Gardenia Games | A Blog Post from

Gardenia Games

Gardenia season is here! Southern gardeners cherish the Gardenia because of its iconic fragrance, eye-catching blooms, and reliable evergreen foliage. However, many new varieties are capable of growing down to USDA Zone 7a. This means that the humble southern Gardenia is spreading to entirely new areas across the United States!

A Brief Gardenia History...

We tend to associate Gardenias with the South, but Chinese gardeners have bred Gardenias for thousands of years. They weren’t brought to the United States until 1762.

Dr. Alexander Garden was a physician and naturalist from Scotland. In 1758, Dr. Garden’s friend John Ellis visited a garden nearby London, where he observed a shrub with intoxicatingly fragrant, white blossoms. At the time, they believed it was a Jasmine variety. But Ellis didn’t believe that this was the case. Along with the Swedish botanist Carolus Linnaeus, Ellis cataloged the plant and named it after his friend, Alexander Garden. Hence, the birth of the Gardenia jasminoides species that we know of today.

Four years later, Alexander Garden planted the first Gardenia in America in his personal garden. 

Standout Gardenia Varieties

We currently offer 6 different gardenia varieties, each unique in their own way. Regardless of the variety, though, they all feature the fantastic fragrance that everyone expects from Gardenias.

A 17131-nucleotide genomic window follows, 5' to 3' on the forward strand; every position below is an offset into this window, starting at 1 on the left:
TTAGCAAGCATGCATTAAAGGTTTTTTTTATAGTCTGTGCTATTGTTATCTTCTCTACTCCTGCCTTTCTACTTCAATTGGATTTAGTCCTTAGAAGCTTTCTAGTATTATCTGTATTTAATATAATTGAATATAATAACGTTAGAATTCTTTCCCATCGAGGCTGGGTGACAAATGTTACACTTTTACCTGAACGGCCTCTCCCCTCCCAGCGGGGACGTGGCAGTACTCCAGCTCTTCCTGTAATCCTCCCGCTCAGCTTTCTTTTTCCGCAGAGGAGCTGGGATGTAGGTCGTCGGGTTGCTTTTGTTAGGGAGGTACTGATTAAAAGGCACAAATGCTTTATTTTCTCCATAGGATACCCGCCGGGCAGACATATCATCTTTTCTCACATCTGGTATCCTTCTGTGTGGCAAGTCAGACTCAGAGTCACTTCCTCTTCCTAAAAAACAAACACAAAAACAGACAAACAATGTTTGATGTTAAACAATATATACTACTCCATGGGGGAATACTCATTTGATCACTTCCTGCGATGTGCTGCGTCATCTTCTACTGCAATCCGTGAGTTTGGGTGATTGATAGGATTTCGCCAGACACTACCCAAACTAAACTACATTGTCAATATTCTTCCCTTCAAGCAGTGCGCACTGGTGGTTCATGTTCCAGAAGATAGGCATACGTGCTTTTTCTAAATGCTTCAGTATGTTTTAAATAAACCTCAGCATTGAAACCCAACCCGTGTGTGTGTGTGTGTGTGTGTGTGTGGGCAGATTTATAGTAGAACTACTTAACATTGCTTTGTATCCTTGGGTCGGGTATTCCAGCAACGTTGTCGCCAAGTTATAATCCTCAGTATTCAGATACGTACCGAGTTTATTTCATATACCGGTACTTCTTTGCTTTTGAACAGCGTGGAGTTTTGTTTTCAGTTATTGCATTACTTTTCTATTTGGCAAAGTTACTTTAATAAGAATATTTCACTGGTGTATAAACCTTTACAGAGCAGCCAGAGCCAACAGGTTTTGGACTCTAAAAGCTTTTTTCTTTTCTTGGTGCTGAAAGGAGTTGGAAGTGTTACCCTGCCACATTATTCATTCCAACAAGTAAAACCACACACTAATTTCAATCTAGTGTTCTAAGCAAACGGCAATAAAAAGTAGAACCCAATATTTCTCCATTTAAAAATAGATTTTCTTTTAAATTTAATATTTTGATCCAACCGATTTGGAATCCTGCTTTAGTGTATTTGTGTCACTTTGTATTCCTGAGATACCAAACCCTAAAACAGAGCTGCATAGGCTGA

They’re sorted below in order of shortest to tallest.

Dwarf Radicans Gardenia

The Dwarf Radicans Gardenia (Gardenia jasminoides ‘Radicans’) is the shortest Gardenia of the bunch. This variety maxes out at 6-12″ tall and 2-3′ wide! Therefore, it opens up some unique options in the landscape. It’s a perfect choice for a foreground plant in a mixed garden bed, or even just as a groundcover.


This dwarf gardenia features petite semi-double, crisp-white blooms that pack the same powerful fragrance as larger varieties. These blooms usually span 2-3″ across, and appear in impressive numbers in early summer. Afterward, they have periodic reblooms through the end of the season and sometimes into fall.


The foliage is deep green and evergreen, however, some slight leaf yellowing is common in winter. Each leaf is long and spear-shaped, with a point on the end. Furthermore, it has a naturally rounded growth habit, so pruning is generally unnecessary for this low-maintenance beauty.

close-up of a Dwarf Radicans Gardenia bloom

The Radicans is hardy from USDA Zones 8-11 but can handle slightly colder zones if planted next to the foundation of a home where it’s protected from harsh winds. Additionally, it grows best in slightly acidic soil, and in full sun to partial shade.

Hardy Daisy Gardenia

The Hardy Daisy Gardenia, or Kleim’s Hardy Daisy Gardenia, is a classic variety, so-named due to its cold-hardy nature and capability to survive into Zone 7a. Nowadays there are numerous other gardenia varieties capable of surviving in Zone 7a, but this one still earns its place in the landscape.


This gardenia reaches 2-3′ H x 2-3′ W. So it’s perfect in front of a hedgerow, as a border or foundation planting, in a mass planting, or in a container garden.

It produces single-form, waxy white blooms with golden centers beginning in late spring, with smaller reblooms through the end of summer. These blooms are five-petaled and quite fragrant, a very showy variety.


This variety is slow-growing and evergreen, with dark green foliage. Its leaves are rounded, with semi-deep veining and a slight gloss to them.

The Hardy Daisy Gardenia is hardy from USDA Zones 7-11 and thrives in acidic soil with good drainage. Full Sun to Partial direct sun provides for the most prolific blooms and foliage.

Scentamazing Gardenia